Thomas Jefferson Papers

Samuel H. Smith to Thomas Jefferson, 6 April 1821

From Samuel H. Smith

Sidney, April 6. 1821.

Dear Sir

Mr Pennant Barton, son and only surviving child of Dr B. S. Barton, so well known to you, I believe, personally, as well as by his literary researches, is on the eve of embarking for Europe, through the greater part of wch. he means to travel. Being ambitious of having letters from you to some of your distinguished friends, and especially to M. La Fayette, I am emboldened, from my friendship to the father and a knowledge of your kindness, to ask the favor of a letter of introduction to that illustrious man, whose rare virtues have placed him among the first of mortals. Could the favor be extended, by letters to Count Lacepede, the Abbe Gregoire (old correspondents of Dr Barton) or any others, I am sure Mr Barton will feel grateful. I have myself but recently become acquainted with him; but the letters of my friends in Philada give every assurance of his merit, and his manners are those of a gentleman accustomed to good society. As he thinks of embarking in about a fortnight, he wod wish to receive any letters you may give him at an early day, and which, if sent to me, I will take care to transmit to him.

Although it is long since we have heard direct from you, we have very often thought of you, and sketched, in our imaginations, the picture of that felicity, which, I trust, you continue to enjoy with the least alloy that is incident to human life. I have rejoiced to learn that your health is restored, without wch. the proudest intellectual gifts are so insufficient to insure happiness.

It is now twelve years since, ceasing to be an actor, you have been a spectator of the active scenes of life; and have been thence the better able to test the accuracy of those great principles which divide our species, and of the best means for their accomplishment. In attempting myself to make this estimate, I have often said to myself what is the award of Mr Jefferson’s judgement on this or that particular point. Not that I have any diffidence in those respects in my own opinions, which, on the whole, are those of my youth; but because I know no one whose experience better qualifies him to sit in judgement on these great points. The cause of liberty and happiness is beyond all question generally advancing: but is it progressing in this country, and will not its final purity and prevalence depend greatly, if not altogether, on us? Is the state of public opinion sound, or is there not a dangerous security founded on specious coallitions that cannot endure; in other words, can a free country maintain its distinctive character without strong lines of party, springing, not from the hostilities of ins and, outs, but from the difference that eternally must subsist between virtue and vice, between luxury and simplicity, between patronage and patriotism, between—government that is the servant, and one that is the master of the people? These are momentous topics, [. . .] I fear, upon them, although our government [and?] people are the best in the world, we have fallen into some errors. But these are endless topics, and I will not further intrude upon your time.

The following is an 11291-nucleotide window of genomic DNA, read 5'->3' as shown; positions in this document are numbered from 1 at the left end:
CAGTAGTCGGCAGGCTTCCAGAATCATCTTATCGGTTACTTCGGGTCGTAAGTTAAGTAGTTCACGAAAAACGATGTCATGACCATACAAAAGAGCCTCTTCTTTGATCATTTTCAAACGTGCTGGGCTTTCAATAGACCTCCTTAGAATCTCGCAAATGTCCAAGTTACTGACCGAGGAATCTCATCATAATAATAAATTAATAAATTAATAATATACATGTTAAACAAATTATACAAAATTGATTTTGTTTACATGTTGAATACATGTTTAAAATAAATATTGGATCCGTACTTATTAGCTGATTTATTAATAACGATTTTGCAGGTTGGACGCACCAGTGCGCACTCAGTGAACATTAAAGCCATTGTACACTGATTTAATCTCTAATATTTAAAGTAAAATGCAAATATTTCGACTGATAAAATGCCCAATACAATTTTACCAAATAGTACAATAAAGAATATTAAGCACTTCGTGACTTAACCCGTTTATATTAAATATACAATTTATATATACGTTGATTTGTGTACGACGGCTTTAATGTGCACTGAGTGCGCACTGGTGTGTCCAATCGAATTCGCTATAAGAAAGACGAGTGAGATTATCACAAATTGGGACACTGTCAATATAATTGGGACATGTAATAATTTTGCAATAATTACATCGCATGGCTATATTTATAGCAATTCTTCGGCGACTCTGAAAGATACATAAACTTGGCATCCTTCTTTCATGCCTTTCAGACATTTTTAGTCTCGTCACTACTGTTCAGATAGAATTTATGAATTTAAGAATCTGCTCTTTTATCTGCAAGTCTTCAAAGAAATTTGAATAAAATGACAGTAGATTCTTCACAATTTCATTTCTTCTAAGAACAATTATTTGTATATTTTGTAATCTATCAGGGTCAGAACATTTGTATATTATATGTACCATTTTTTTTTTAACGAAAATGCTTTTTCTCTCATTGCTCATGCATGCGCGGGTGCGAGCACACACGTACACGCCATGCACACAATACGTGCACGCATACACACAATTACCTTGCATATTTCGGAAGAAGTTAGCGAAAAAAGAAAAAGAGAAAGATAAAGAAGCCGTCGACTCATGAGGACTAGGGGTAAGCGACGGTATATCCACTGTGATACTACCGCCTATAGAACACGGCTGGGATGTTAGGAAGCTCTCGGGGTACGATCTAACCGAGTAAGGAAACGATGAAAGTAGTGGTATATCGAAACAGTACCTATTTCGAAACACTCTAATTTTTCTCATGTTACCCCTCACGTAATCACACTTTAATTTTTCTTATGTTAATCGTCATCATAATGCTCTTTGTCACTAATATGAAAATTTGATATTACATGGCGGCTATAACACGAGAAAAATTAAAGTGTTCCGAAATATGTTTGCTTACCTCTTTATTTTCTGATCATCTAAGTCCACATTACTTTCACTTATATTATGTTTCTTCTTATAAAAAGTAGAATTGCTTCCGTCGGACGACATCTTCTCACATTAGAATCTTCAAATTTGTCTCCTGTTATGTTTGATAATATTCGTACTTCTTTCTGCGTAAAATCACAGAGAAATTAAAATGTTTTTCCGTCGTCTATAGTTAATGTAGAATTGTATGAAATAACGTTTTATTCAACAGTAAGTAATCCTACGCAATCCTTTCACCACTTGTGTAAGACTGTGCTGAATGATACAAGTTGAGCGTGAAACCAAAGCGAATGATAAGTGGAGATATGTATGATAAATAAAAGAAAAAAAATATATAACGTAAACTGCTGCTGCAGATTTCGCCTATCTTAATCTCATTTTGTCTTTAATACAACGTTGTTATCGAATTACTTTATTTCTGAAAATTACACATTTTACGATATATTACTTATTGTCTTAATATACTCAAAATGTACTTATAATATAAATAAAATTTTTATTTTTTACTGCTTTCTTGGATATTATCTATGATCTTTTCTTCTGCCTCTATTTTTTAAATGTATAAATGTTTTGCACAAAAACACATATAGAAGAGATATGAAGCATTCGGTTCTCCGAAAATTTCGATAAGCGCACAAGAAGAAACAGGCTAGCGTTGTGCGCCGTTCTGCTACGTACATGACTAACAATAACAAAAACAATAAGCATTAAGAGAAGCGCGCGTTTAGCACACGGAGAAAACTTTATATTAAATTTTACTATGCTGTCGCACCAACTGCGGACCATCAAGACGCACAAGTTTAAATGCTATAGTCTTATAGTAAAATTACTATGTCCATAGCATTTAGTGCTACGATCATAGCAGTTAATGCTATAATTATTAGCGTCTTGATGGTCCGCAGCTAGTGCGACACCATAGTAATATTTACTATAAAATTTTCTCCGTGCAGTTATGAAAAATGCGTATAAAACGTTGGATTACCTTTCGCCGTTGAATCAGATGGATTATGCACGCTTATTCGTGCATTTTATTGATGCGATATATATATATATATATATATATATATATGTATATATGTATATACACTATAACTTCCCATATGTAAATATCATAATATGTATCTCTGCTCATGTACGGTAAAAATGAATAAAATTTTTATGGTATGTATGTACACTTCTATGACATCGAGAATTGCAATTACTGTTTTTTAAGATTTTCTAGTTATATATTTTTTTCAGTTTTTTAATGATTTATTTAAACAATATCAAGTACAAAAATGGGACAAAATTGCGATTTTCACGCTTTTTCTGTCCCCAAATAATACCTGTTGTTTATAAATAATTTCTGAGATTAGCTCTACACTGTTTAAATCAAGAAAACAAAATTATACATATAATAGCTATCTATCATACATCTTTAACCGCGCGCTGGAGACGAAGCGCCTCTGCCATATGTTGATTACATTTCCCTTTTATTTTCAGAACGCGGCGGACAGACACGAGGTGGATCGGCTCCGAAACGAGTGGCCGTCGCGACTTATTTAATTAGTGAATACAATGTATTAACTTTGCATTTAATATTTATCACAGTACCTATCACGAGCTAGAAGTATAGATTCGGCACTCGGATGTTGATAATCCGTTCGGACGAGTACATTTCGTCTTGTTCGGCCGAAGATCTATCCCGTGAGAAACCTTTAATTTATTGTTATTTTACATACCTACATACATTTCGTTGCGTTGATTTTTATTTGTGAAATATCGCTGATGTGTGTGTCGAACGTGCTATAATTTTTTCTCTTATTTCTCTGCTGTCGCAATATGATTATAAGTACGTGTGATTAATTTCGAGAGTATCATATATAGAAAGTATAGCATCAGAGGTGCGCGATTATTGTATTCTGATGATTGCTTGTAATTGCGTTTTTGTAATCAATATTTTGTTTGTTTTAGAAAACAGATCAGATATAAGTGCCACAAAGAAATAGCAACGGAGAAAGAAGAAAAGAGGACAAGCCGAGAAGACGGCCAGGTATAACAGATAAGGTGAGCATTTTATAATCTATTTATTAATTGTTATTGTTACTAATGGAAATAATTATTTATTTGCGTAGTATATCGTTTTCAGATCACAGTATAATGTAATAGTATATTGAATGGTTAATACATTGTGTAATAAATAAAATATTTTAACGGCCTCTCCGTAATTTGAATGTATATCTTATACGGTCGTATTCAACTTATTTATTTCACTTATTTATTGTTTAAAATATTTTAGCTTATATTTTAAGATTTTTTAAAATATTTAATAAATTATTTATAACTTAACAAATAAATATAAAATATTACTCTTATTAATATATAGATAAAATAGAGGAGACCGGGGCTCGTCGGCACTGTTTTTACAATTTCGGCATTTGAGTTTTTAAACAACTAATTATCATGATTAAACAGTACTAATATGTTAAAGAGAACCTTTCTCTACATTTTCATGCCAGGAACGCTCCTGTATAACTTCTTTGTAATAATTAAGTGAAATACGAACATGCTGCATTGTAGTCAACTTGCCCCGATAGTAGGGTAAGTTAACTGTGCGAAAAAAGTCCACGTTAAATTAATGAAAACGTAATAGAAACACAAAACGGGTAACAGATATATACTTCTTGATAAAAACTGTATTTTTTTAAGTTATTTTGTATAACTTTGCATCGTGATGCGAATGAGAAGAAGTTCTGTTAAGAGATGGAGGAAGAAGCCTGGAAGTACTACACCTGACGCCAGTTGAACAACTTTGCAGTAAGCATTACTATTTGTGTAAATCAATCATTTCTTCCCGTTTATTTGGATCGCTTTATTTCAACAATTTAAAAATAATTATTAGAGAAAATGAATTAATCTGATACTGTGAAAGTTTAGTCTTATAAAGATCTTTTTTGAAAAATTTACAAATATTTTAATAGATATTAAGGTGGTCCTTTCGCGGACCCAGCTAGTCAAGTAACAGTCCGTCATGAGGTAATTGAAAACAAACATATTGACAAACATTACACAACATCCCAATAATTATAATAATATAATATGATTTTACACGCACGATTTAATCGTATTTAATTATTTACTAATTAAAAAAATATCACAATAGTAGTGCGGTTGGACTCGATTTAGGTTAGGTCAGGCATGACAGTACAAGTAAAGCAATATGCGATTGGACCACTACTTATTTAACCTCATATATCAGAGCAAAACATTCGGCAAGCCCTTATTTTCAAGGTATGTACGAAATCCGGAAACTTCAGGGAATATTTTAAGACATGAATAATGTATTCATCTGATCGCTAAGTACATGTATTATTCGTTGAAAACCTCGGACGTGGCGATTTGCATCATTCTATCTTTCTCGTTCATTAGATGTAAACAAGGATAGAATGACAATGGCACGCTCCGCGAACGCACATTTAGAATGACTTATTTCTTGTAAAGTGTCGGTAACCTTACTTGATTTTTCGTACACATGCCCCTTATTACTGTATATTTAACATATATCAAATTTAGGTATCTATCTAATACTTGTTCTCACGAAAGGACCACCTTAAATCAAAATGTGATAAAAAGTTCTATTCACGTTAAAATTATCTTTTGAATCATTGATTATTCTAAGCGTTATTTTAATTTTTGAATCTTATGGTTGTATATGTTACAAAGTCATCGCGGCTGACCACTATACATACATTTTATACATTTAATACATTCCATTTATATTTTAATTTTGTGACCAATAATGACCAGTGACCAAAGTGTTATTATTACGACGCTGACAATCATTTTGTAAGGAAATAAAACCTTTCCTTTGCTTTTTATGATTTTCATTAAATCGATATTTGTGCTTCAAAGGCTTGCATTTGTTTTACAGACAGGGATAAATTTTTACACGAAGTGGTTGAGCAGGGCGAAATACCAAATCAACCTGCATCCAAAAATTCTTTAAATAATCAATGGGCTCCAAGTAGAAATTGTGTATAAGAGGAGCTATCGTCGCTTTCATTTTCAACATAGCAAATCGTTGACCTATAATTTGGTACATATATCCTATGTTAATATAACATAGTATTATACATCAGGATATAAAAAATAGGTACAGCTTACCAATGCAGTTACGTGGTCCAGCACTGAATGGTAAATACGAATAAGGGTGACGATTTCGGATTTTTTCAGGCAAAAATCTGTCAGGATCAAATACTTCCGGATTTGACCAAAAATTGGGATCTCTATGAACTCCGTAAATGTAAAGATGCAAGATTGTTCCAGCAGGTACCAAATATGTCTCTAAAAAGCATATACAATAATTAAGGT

Mrs Smith unites with me in tendering her most cordial and respectful remembrances.

I am with great respect Yo. obt. st.

Sa. H. Smith

RC (DLC); torn at seal; addressed: “Thomas Jefferson Esquire Monticello Virga”; franked; postmarked Washington, 7 Apr.; endorsed by TJ as a letter of 5 Apr. received 11 Apr. 1821 and so recorded in SJL.

Thomas Pennant Barton (ca. 1803–69), diplomat and bibliophile, was the son of TJ’s correspondent Benjamin Smith Barton. Educated in Philadelphia, the younger Barton spent some years in France after his father’s death in 1815. He married the sole surviving child and heir of Edward Livingston in 1833. Shortly thereafter President Andrew Jackson appointed Livingston minister plenipotentiary to France. Barton went with him as secretary of legation and remained in France until 1836, when he returned to New York and took up residence at Montgomery Place, the Livingston family estate in the Hudson River Valley. During his time in Europe, Barton began assembling one of the first important American collections of works by William Shakespeare as well as other rare items. After his death Barton’s widow sold his books to the Boston Public Library (DAB description begins Allen Johnson and Dumas Malone, eds., Dictionary of American Biography, 1928–36, repr. 1968, 20 vols. in 10 description ends ; NjP: Livingston Papers; JEP description begins Journal of the Executive Proceedings of the Senate of the United States description ends , 4:344, 362 [21 Jan., 28 Feb. 1834]; Catalogue of the Barton Collection, Boston Public Library, in Two Parts [1888]; Boston Public Library, Bulletin, 4th ser., 3 [1921]: 173–7; John Alden, “America’s First Shakespeare Collection,” Papers of the Bibliographical Society of America 58 [1964]: 169–73; New York Herald, 8 Apr. 1869).

Index Entries

  • Barton, Benjamin Smith; family of search
  • Barton, Thomas Pennant; identified search
  • Barton, Thomas Pennant; introduced to TJ search
  • Grégoire, Henri; mentioned search
  • Jefferson, Thomas; Correspondence; letters of introduction to search
  • Jefferson, Thomas; Health; good health of search
  • Lacépède, Bernard Germain Étienne de La Ville-Sur-Illon, comte de; mentioned search
  • Lafayette, Marie Joseph Paul Yves Roch Gilbert du Motier, marquis de; TJ introduces T. P. Barton to search
  • politics; state of in U.S. search
  • Smith, Margaret Bayard (Samuel Harrison Smith’s wife); sends greetings to TJ search
  • Smith, Samuel Harrison; and politics search
  • Smith, Samuel Harrison; introduces T. P. Barton search
  • Smith, Samuel Harrison; letters from search